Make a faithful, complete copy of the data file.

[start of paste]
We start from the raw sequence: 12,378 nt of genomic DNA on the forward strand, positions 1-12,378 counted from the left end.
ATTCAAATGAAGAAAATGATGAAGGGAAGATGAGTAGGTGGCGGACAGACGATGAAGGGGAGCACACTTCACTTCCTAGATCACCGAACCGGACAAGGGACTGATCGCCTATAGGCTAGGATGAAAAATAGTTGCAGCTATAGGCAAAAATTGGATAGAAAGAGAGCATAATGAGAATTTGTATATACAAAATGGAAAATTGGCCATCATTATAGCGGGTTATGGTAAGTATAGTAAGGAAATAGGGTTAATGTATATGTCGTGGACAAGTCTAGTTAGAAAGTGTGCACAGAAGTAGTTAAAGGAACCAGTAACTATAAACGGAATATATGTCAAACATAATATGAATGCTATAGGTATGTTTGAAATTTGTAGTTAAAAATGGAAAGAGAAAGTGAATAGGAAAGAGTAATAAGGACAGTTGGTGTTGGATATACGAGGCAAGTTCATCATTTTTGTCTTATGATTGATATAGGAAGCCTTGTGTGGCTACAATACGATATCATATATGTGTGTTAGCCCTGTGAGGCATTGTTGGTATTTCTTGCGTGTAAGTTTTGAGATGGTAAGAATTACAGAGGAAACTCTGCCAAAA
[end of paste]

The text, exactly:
We start from the raw sequence: 12,378 nt of genomic DNA on the forward strand, positions 1-12,378 counted from the left end.
ATTCAAATGAAGAAAATGATGAAGGGAAGATGAGTAGGTGGCGGACAGACGATGAAGGGGAGCACACTTCACTTCCTAGATCACCGAACCGGACAAGGGACTGATCGCCTATAGGCTAGGATGAAAAATAGTTGCAGCTATAGGCAAAAATTGGATAGAAAGAGAGCATAATGAGAATTTGTATATACAAAATGGAAAATTGGCCATCATTATAGCGGGTTATGGTAAGTATAGTAAGGAAATAGGGTTAATGTATATGTCGTGGACAAGTCTAGTTAGAAAGTGTGCACAGAAGTAGTTAAAGGAACCAGTAACTATAAACGGAATATATGTCAAACATAATATGAATGCTATAGGTATGTTTGAAATTTGTAGTTAAAAATGGAAAGAGAAAGTGAATAGGAAAGAGTAATAAGGACAGTTGGTGTTGGATATACGAGGCAAGTTCATCATTTTTGTCTTATGATTGATATAGGAAGCCTTGTGTGGCTACAATACGATATCATATATGTGTGTTAGCCCTGTGAGGCATTGTTGGTATTTCTTGCGTGTAAGTTTTGAGATGGTAAGAATTACAGAGGAAACTCTGCCAAAA